How can the Construction Industry Help the ‘Low Carbon 2025’ Target?

Published by The Landsite on 22nd June 2021 -


Towards the start of this year, the Government outlined a plan in which all new homes would be made to meet ‘net zero’ (in terms of carbon emissions) by the year 2025. Admirable and worthy a goal though it might be, just how viable is it, in practise? After all, the construction sector has traditionally been one of the worst offenders when it comes to climate change contributions. A recent UN report found, in fact, that the industry contributed a sizeable 38% of all energy-related carbon dioxide emissions.

How can the construction industry improve in this regard and help the Government reach its optimistic target?  We talked to Ramsey Assal, founder of property business network The Landsite, and asked him where he thought the greatest improvements were already (and could be) being made, moving forward.

Source local materials (and local professionals, if possible)

When thinking of emissions, especially when thinking about them in the terms of residential buildings, we tend, societally, to think of energy-based emissions – those produced from lighting and heating, for instance. Far fewer of us, however, consider the emissions produced in sourcing the materials used in the construction of new homes and new builds.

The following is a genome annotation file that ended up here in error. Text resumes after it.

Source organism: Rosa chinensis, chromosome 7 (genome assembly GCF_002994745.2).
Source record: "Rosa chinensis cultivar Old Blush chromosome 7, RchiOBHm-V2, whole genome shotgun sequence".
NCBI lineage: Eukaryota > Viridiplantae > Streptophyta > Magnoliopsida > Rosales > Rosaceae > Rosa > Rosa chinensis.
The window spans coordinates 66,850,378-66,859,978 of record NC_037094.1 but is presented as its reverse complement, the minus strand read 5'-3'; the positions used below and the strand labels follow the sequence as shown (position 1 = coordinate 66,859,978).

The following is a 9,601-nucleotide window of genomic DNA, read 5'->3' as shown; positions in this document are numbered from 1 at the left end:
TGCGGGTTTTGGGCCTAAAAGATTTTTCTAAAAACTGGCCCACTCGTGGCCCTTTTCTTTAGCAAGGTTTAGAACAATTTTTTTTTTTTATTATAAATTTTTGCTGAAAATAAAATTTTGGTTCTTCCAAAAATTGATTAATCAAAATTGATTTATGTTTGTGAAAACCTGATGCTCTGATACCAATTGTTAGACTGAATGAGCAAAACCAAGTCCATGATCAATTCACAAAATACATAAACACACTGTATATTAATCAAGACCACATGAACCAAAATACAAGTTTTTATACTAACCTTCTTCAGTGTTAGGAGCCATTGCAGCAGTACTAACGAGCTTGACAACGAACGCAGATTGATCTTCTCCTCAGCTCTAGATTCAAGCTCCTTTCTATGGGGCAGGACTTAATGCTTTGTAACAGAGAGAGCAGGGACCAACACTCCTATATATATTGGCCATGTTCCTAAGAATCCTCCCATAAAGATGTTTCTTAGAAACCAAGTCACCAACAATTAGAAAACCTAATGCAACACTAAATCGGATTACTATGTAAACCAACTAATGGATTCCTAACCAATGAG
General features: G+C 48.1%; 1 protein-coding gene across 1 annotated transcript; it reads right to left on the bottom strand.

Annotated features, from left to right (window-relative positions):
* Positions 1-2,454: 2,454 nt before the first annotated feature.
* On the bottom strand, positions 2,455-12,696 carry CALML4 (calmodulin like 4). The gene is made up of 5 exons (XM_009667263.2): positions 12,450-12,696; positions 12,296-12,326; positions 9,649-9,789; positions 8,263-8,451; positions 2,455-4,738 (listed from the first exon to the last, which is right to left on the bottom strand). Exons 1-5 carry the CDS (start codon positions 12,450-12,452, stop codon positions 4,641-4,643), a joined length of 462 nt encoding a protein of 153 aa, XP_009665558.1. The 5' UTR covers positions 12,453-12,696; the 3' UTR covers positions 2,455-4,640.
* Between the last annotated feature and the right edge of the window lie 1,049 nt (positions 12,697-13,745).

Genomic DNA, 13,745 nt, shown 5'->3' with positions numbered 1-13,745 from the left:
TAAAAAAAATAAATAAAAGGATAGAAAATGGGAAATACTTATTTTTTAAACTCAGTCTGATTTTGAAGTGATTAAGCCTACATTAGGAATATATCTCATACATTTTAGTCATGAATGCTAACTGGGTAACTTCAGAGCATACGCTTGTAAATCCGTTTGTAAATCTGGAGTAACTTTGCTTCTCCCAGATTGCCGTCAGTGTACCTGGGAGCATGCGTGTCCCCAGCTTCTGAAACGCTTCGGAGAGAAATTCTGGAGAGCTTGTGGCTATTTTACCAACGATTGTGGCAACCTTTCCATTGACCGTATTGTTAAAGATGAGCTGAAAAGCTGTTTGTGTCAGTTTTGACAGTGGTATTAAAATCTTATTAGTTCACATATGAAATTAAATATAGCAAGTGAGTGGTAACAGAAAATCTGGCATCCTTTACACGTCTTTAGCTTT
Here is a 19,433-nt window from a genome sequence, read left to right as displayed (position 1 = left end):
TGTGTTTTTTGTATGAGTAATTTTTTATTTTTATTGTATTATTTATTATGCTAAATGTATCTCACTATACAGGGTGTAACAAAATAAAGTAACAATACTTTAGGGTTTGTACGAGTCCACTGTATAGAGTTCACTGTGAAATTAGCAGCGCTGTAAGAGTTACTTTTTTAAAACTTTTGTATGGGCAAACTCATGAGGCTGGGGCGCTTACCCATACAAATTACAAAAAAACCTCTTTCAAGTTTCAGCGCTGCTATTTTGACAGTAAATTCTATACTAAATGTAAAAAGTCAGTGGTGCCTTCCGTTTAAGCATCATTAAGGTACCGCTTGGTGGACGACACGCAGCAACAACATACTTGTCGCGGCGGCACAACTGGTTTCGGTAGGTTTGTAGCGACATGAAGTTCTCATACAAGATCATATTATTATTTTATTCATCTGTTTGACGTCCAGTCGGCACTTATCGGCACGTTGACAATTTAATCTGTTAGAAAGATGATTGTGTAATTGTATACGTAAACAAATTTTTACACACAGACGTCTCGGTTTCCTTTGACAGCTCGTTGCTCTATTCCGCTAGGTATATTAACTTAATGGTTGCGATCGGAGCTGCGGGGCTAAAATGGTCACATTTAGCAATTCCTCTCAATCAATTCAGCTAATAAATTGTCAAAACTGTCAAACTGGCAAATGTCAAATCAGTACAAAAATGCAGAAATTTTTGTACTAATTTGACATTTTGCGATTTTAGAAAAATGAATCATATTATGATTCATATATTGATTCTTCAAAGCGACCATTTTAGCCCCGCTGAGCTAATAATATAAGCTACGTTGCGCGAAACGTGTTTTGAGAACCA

New build homes, for instance - packed to the rafters with energy-saving technologies - doesn’t count for much if the materials it’s built from have had to be flown in from the other side of the world. Though an extreme example, perhaps, the point remains – in order for the construction industry to truly ‘go green’, it needs to source materials as locally as possible, to reduce on emissions stemming from transport.

Using prefabricated materials, wherever possible

They were all the rage, then they were detested, but now people are coming back around to them again, and with good reason. Whether an entirely prefabricated, modular home, or simply a traditional new build making use of more prefabricated materials, prefab construction (in which the materials used are produced off-site to a highly-detailed specification) produces far less waste on builds, which in turn means far less embodied carbon is being produced over the course of a new build.